On another thread, Bluey said she taught hers. I have barn cats that desperately want to have house privileges. The other indoor/outdoor cats are not thrilled with the concept of sharing and there is territorial marking, as well. I know that I have at least 2 problems here to solve. The barn cats are dropping through the ceiling of one our rooms, giving new meaning to "dropping in". See the heated bed for arthritic dog thread in OT forum for details...
Basic cat management is more litter boxes than cats and the more cats, the more extra litter boxes and keeping them scrupulously clean.
Marking/spraying may still happen in other places.
I taught our cat to use the toilet with a thin transparent plastic cover to the toilet that held a little bit of litter in the middle and a smart cat.
Many pet stores sell them, the plastic inserts, not the smart cats.
Now, remember that if a cat has some health/physical/balance issues or is or eventually becomes old, you need to provide it with litter boxes anyway.
After a week of our cat using that litter box on the toilet, you cut the middle out and the cat will still get up there, turn around on the edge and use the toilet.
After another week, you can take the plastic mold and the cat won't mind the slick toilet seat and keep using it.
I have known several people that taught their cats and all were quickly successful, young, healty cats seem to take to it well.
Now, that is not a good solution as far as people hygiene, so you have to be very careful to flush and clean after the cat uses the toilet, we used Lysol spray to wipe it all clean every time, today there are wiping cloths with bleach.
The bad part is that our cat thought it was a great game to run and beat anyone going to use the toilet, jump there and use it first, so you had to stand there telling the silly critter to "hurry up, I got to go!", especially your first trip in the morning, like here:
Our cat came to us at about four months old from a litter found in a cat lady with 90+ feral cats in her house and was wild, I had to trap her with welding gloves.
We tamed her in the bathroom and she made a sweetheart, purring happily for all, even the vet.
She would cut rattler's heads off and bring the bodies as presents to us in the house thru the dog door.
That cat also loved to take showers with you and you then had to also dry her with her towel and hair drier.
If you closed the shower door, she would spend the time waiting for you on the counter, opening the droors and picking out the socks and dropping them all on the floor in a heap.
Our kit was transparent plastic and it went over the lid, not under, the edge soft plastic, so the cat won't slip at first, but it looked similar to that one in shape.
Neat that your cat learned on it's own.
Cats are amazingly smart, they just don't have any need to look up at us to learn to navigate their world.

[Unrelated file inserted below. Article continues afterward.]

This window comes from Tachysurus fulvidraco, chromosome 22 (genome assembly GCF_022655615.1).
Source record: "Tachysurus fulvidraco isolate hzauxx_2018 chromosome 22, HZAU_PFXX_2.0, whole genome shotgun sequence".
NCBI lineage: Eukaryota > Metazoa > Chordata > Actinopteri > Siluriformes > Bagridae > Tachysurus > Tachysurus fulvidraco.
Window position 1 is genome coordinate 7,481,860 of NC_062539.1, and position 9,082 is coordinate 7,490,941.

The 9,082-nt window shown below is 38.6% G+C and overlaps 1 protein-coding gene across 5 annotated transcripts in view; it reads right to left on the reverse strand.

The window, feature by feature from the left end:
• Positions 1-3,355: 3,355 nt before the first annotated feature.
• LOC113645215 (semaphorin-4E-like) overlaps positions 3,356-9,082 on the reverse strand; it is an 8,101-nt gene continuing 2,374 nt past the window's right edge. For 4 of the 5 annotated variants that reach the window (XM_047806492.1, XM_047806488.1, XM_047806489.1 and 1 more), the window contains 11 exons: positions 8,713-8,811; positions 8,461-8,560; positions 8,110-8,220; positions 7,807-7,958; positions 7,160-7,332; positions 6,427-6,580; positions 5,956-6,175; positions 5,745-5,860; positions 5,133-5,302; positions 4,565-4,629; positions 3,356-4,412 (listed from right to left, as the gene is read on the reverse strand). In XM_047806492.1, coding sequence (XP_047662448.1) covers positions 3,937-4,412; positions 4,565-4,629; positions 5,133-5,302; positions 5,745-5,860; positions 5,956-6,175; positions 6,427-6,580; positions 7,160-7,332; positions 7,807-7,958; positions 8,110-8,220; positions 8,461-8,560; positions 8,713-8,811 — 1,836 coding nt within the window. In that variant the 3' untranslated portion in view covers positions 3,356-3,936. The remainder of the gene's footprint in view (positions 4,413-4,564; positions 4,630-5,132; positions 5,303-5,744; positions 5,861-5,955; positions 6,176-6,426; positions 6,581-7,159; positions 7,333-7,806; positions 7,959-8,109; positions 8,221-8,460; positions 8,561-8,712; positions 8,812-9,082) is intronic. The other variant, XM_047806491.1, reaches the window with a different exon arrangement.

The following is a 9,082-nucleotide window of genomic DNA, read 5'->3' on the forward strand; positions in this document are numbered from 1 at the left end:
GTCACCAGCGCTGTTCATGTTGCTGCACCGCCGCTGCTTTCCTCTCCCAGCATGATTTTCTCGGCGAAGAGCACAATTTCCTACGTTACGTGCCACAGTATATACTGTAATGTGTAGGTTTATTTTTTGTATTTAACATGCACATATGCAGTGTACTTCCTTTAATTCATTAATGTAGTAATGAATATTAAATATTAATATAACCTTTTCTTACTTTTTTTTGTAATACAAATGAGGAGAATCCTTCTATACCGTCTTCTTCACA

I think that sometimes they think we need a little bit of hand holding, we are not really that competent, compared to them.
That is why they bring us stuff, or help us organize our world.
I have read that some cats do learn to flush as an extension of the scratch and cover up phase. Really, I'd kind of prefer the standard litter box to finding a "used" wc. Of course if one had a remote flusher like John Cage on "Ally McBeal", the bowl would always be fresh.
the cats never fall in?
that's a serious question, btw. (:
The cats I think feel that the pan is not that sturdy and so just sit on the toilet lid all along.
Or maybe they have been watching us and seen that, to use a toilet, you turn around and sit down and so they mimic us.
Our plastic form was rather flimsy and we put very little litter, so the cat didn't feel like stepping on it to scratch around any.
If you put much litter, a cat may just stand and walk around in there, not only on the lid.
I have not heard of a cat falling in, good question, but if one was that clumsy, I would say he may also be too clumsy to get on the toilet at all.
With some clicker training, you could teach a cat to flush and even to wipe the seat, I think.
He is a great candidate obsessively cleaning, too. what a great fellow to have help before the dreaded visit from "perfect" housekeeping relatives. You know, "normal" instead of horsefolk.
When I started teaching my horses via clicker training, "operant conditioning" they got just as giddy with the new language = trick=tidbit. They didn't want to stop! One of them carried a floormat around with him, so he could do the new behavior of standing on it. This was a step towards teaching him to stand on a block of wood for x-rays.
Teaching him to answer the barn phone was a mistake. All the deep breathing.....